Compare that approach with today’s approach; the one used for the F-35. A limited number of aircraft have been produced, with the intention of making them all (or nearly all) meet the baseline standard (Block 3) through subsequent modification. There will probably be around 200 aircraft (or fewer) produced before the first Block 3 plane is rolled out, far less than 10% of the currently planned total production run, and all but the most early of those jets will be upgraded to baseline standard via mostly software/component updates.
Even if the production ramp up hadn’t been delayed by playing the faux ‘concurrency’ card, there still would have been far fewer F-35s needing upgrade than obsolete precursor aircraft produced in fielding previous ‘major’ types. Stretching the program added more costs and more total risks, just fewer technical ones.
I can't emphasize enough that how we frame the concurrency question defines the concept and discussion in the public square. We must recognize that the detractors are playing games with the definition of concurrency to make the F-35 seem worse than it is and worse than predecessor aircraft programs.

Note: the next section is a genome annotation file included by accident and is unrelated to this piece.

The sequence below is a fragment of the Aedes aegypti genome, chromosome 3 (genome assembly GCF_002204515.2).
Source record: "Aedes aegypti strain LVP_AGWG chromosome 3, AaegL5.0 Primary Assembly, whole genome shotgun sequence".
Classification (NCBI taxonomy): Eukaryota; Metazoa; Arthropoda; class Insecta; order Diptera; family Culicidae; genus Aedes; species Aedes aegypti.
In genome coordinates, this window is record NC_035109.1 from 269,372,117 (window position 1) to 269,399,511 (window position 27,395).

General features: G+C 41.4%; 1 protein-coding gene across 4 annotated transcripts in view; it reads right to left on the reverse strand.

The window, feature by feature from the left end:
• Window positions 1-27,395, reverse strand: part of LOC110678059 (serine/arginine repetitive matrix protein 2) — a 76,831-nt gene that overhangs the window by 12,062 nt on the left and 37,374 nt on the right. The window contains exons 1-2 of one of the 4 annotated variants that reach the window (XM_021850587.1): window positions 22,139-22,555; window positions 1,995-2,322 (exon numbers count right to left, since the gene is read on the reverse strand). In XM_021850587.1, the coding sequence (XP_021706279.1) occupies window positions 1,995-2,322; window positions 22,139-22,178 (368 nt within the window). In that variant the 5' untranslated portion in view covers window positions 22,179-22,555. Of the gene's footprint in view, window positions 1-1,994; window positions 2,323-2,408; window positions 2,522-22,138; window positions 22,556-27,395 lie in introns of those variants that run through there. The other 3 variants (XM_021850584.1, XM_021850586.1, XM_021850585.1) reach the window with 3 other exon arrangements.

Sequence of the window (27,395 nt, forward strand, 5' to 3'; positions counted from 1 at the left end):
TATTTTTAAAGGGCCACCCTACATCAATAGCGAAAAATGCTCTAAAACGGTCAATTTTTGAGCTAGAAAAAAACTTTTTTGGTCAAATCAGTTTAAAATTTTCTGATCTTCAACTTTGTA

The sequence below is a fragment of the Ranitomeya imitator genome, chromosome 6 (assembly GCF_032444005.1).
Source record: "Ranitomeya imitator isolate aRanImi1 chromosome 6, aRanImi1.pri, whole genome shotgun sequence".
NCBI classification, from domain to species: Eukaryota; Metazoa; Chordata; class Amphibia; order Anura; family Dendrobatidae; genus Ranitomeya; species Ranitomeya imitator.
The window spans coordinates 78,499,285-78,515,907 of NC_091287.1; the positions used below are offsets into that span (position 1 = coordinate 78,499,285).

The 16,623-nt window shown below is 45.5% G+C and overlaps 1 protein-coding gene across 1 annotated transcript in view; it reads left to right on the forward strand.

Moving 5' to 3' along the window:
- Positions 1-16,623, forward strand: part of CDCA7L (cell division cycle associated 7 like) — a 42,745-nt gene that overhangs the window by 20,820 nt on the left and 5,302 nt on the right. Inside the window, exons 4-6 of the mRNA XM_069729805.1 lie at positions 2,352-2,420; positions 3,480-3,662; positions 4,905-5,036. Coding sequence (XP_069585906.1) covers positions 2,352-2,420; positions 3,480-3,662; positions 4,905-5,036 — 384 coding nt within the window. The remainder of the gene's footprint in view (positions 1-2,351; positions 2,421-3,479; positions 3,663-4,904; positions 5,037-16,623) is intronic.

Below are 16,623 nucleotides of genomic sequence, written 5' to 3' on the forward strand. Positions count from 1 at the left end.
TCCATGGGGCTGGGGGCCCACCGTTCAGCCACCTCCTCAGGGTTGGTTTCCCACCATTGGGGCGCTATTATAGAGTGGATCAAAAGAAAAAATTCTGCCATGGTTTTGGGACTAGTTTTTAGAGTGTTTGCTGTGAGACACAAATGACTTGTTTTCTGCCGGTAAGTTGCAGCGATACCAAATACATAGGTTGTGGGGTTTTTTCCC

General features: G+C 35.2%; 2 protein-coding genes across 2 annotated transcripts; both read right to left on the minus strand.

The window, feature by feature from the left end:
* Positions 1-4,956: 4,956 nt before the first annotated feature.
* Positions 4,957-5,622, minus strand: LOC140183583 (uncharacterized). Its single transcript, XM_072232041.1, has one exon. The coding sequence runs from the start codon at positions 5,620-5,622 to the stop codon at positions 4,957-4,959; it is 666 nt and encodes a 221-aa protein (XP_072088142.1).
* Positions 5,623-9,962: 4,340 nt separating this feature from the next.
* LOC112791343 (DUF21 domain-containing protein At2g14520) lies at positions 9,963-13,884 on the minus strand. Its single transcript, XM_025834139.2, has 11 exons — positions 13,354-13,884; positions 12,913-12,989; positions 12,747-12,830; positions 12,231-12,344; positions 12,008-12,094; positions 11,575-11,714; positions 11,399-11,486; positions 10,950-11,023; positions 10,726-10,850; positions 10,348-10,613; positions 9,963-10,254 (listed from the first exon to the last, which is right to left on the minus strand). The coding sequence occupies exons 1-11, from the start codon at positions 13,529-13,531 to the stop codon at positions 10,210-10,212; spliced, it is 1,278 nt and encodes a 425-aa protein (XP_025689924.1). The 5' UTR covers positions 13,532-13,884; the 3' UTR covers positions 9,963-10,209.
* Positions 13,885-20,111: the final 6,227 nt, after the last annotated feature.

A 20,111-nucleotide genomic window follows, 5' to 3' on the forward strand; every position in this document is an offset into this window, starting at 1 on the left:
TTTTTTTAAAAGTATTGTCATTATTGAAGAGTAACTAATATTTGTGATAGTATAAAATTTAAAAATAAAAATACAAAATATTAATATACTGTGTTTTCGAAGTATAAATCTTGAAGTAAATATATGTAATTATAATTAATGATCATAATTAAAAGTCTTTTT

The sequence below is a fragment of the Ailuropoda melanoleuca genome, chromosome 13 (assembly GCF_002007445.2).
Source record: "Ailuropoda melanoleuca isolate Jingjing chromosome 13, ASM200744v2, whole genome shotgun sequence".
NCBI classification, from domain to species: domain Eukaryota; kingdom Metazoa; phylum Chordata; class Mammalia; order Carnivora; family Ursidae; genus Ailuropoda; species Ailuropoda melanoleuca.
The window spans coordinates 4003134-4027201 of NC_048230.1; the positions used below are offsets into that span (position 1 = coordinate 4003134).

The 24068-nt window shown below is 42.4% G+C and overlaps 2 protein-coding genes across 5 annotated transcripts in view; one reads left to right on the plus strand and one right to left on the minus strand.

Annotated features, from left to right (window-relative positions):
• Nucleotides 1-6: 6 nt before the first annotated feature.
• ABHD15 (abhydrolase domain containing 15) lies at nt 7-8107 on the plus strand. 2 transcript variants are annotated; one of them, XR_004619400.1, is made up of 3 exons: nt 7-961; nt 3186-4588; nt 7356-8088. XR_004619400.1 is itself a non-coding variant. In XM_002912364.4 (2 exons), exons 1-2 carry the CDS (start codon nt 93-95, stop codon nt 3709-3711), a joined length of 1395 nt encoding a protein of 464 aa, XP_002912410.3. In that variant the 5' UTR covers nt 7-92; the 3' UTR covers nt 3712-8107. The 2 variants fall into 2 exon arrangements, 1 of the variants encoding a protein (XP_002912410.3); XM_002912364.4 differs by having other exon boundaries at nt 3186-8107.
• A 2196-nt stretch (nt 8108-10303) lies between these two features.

This is easily demonstrated by looking at the F-16's evolution.I’ve noted multiple times around the web, with no credible rebuttal to date I might add, that there were 291 F-16 Block 1 and 5 deliveries before the first 'nominally' useful Block 10 was built. To keep perspective, the YF-16's first flight (official) was Feb 74, and the first definitive and fully capable Block 30/32 F-16s for the US first flew Feb 87. Counting all partner nation deliveries, approximately 1800 F-16s were delivered before the fully capable Block 30/32s. Until the Block 30/32, all the capabilities of the F-16 were less than what was envisioned by the planners (just not the so-called 'Reformers'). The Block 30/32s were the first F-16s with full Beyond Visual Range-engagement and night/precision ground/maritime attack capabilities. They were the first with full AIM-7/AMRAAM/AGM-65D/HARM capabilities. They were also the first with Seek Talk secure voice communications. Until Block 30/32, the F-16 was mostly a hot rod for knife fighting on blue-sky days. At Block 30/32 and beyond, it was what the users wanted in the first place. An ‘all-weather combat aircraft’ to the users, or what the so-called ‘reformers’ refer to as ‘ruined’. Fielding 1800 F-16s aircraft before you reach a 'baseline' in Block 30/32? Thirteen years after first flight? I’ve said it before and I’ll say it again: THAT is 'concurrent development'.
To varying degrees, the same phenomenon can be shown for the F-15, and the F-18's, just look a the program history and the rationales behind the differences in variants.
P.S. Sorry I couldn't get this post up before it aired in most places. 'Life' intervened.